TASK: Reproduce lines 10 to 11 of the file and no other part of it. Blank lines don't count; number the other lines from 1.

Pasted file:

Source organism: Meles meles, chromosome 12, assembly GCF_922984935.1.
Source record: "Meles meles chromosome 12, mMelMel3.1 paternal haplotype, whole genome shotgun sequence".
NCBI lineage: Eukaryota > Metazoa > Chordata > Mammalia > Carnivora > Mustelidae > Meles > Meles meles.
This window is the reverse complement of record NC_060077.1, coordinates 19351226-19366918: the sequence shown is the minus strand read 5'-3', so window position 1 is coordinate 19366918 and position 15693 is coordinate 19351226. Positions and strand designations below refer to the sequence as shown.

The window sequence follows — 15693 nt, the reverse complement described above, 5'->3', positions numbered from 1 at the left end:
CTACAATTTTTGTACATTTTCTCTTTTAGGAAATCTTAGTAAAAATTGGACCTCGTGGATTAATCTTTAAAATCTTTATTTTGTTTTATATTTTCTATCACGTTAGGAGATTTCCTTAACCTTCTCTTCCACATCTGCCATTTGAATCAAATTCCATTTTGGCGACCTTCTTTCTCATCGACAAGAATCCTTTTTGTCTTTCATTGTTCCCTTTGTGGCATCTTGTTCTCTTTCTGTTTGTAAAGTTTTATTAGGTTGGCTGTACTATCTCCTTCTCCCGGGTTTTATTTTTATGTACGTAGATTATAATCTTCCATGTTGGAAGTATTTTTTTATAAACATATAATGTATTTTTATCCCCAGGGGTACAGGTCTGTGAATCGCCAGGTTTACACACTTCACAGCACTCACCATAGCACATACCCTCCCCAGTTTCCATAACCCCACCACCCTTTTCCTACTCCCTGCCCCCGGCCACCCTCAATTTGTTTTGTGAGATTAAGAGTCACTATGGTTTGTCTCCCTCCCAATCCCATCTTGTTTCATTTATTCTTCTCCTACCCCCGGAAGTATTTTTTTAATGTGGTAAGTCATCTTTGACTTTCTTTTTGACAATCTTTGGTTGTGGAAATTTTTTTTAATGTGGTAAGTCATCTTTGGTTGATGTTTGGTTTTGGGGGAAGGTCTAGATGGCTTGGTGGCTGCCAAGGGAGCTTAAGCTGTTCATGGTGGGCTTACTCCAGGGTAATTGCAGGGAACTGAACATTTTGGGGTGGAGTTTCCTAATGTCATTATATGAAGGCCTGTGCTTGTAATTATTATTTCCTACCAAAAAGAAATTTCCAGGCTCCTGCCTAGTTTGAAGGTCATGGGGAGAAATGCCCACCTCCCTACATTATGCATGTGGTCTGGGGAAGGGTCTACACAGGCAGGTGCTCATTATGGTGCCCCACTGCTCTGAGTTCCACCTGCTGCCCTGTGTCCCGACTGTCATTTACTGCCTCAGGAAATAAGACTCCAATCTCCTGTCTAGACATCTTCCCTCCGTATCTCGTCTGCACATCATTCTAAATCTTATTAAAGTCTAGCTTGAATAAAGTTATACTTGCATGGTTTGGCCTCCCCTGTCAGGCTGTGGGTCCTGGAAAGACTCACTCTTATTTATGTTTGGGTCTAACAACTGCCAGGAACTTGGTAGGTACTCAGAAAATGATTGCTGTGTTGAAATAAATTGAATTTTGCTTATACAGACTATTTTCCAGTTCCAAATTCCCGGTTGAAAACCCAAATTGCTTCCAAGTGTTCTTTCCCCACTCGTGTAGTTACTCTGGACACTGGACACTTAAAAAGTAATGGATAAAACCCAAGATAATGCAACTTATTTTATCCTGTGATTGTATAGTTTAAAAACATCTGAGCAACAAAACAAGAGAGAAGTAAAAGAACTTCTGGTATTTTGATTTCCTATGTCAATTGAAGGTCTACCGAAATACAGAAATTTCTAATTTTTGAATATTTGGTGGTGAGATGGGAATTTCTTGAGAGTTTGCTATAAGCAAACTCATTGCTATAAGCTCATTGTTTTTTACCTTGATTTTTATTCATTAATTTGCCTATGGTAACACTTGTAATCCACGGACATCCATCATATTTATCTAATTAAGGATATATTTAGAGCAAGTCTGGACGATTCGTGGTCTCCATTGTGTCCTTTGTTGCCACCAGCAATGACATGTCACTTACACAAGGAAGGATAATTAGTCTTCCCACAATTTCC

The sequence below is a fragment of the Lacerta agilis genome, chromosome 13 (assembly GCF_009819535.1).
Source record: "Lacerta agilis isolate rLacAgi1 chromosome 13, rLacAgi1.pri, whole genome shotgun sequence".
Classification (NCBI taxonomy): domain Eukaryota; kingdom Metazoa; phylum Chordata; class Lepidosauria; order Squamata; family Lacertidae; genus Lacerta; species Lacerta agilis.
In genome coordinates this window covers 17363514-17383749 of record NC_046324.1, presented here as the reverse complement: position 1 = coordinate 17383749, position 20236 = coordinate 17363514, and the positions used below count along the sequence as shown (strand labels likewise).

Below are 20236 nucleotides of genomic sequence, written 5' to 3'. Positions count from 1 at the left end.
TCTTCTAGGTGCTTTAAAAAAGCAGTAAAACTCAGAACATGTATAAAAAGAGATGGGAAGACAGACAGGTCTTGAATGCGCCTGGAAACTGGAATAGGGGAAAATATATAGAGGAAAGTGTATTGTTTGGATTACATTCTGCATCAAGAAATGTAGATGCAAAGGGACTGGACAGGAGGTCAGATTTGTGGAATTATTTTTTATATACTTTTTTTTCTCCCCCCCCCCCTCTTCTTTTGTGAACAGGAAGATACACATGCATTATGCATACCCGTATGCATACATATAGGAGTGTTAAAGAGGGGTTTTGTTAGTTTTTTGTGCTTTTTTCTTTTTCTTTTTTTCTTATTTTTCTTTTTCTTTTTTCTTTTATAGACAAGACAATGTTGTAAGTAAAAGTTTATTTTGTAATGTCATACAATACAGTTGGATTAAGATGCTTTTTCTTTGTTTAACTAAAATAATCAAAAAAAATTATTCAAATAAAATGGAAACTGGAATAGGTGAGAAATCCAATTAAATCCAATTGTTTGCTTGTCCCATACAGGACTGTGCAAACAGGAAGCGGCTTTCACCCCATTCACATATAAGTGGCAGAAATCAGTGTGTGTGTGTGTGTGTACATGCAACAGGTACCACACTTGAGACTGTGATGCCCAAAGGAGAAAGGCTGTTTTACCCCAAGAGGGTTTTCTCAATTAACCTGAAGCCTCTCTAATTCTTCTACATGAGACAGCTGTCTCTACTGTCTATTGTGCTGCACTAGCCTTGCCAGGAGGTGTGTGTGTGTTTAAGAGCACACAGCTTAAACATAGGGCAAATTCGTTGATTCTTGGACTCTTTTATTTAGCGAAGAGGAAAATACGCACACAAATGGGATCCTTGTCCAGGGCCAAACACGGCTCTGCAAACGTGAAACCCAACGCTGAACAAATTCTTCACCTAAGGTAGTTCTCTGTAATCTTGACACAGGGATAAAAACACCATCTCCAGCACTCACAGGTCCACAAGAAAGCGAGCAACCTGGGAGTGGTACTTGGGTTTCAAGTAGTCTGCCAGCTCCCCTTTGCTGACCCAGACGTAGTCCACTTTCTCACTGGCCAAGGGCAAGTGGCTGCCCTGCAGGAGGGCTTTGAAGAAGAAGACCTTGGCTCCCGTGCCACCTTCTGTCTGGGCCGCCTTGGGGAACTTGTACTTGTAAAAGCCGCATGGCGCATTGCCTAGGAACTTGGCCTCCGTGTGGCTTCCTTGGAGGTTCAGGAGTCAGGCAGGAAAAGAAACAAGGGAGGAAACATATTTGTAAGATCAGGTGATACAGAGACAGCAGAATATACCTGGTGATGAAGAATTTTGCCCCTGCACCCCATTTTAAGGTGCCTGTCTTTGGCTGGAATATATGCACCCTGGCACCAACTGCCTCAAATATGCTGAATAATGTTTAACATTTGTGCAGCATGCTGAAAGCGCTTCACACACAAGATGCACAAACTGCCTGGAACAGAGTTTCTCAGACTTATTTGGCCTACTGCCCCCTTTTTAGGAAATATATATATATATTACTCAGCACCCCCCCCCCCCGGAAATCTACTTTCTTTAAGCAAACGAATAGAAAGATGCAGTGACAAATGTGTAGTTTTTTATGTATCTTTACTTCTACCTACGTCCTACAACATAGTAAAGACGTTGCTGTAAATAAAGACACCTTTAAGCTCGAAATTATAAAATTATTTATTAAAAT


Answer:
In genome coordinates this window covers 17363514-17383749 of record NC_046324.1, presented here as the reverse complement: position 1 = coordinate 17383749, position 20236 = coordinate 17363514, and the positions used below count along the sequence as shown (strand labels likewise).

Below are 20236 nucleotides of genomic sequence, written 5' to 3'. Positions count from 1 at the left end.